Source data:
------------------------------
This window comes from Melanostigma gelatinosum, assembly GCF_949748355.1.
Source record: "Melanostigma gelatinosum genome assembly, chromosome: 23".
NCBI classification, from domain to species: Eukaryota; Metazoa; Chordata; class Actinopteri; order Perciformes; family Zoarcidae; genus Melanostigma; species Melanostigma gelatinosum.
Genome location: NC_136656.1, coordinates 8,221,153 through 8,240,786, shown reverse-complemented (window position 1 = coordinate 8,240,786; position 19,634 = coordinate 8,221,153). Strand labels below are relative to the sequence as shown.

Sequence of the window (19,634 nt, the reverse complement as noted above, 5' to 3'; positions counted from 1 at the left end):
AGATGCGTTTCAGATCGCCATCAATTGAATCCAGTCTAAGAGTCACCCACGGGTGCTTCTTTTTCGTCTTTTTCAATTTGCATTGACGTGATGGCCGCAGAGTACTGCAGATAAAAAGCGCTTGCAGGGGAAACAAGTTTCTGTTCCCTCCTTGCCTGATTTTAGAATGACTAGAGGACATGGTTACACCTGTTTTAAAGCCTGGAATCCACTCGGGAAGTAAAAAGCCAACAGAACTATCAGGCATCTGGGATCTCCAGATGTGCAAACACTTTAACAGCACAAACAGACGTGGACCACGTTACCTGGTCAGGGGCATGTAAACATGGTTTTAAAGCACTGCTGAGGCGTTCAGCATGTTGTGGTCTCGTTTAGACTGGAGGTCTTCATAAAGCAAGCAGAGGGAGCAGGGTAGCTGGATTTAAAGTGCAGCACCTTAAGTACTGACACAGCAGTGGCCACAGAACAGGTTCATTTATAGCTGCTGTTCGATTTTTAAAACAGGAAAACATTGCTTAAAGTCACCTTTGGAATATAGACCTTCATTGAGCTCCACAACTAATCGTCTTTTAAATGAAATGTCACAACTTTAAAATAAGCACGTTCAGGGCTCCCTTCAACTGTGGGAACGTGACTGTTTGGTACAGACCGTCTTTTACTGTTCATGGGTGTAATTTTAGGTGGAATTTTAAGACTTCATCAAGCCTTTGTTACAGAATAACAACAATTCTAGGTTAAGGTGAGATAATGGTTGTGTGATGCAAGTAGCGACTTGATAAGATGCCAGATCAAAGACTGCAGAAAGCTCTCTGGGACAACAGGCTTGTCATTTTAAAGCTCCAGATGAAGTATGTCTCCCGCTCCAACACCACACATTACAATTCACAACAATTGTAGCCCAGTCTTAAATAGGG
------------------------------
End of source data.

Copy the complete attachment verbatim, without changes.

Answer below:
This window comes from Melanostigma gelatinosum, assembly GCF_949748355.1.
Source record: "Melanostigma gelatinosum genome assembly, chromosome: 23".
NCBI classification, from domain to species: Eukaryota; Metazoa; Chordata; class Actinopteri; order Perciformes; family Zoarcidae; genus Melanostigma; species Melanostigma gelatinosum.
Genome location: NC_136656.1, coordinates 8,221,153 through 8,240,786, shown reverse-complemented (window position 1 = coordinate 8,240,786; position 19,634 = coordinate 8,221,153). Strand labels below are relative to the sequence as shown.

Sequence of the window (19,634 nt, the reverse complement as noted above, 5' to 3'; positions counted from 1 at the left end):
AGATGCGTTTCAGATCGCCATCAATTGAATCCAGTCTAAGAGTCACCCACGGGTGCTTCTTTTTCGTCTTTTTCAATTTGCATTGACGTGATGGCCGCAGAGTACTGCAGATAAAAAGCGCTTGCAGGGGAAACAAGTTTCTGTTCCCTCCTTGCCTGATTTTAGAATGACTAGAGGACATGGTTACACCTGTTTTAAAGCCTGGAATCCACTCGGGAAGTAAAAAGCCAACAGAACTATCAGGCATCTGGGATCTCCAGATGTGCAAACACTTTAACAGCACAAACAGACGTGGACCACGTTACCTGGTCAGGGGCATGTAAACATGGTTTTAAAGCACTGCTGAGGCGTTCAGCATGTTGTGGTCTCGTTTAGACTGGAGGTCTTCATAAAGCAAGCAGAGGGAGCAGGGTAGCTGGATTTAAAGTGCAGCACCTTAAGTACTGACACAGCAGTGGCCACAGAACAGGTTCATTTATAGCTGCTGTTCGATTTTTAAAACAGGAAAACATTGCTTAAAGTCACCTTTGGAATATAGACCTTCATTGAGCTCCACAACTAATCGTCTTTTAAATGAAATGTCACAACTTTAAAATAAGCACGTTCAGGGCTCCCTTCAACTGTGGGAACGTGACTGTTTGGTACAGACCGTCTTTTACTGTTCATGGGTGTAATTTTAGGTGGAATTTTAAGACTTCATCAAGCCTTTGTTACAGAATAACAACAATTCTAGGTTAAGGTGAGATAATGGTTGTGTGATGCAAGTAGCGACTTGATAAGATGCCAGATCAAAGACTGCAGAAAGCTCTCTGGGACAACAGGCTTGTCATTTTAAAGCTCCAGATGAAGTATGTCTCCCGCTCCAACACCACACATTACAATTCACAACAATTGTAGCCCAGTCTTAAATAGGG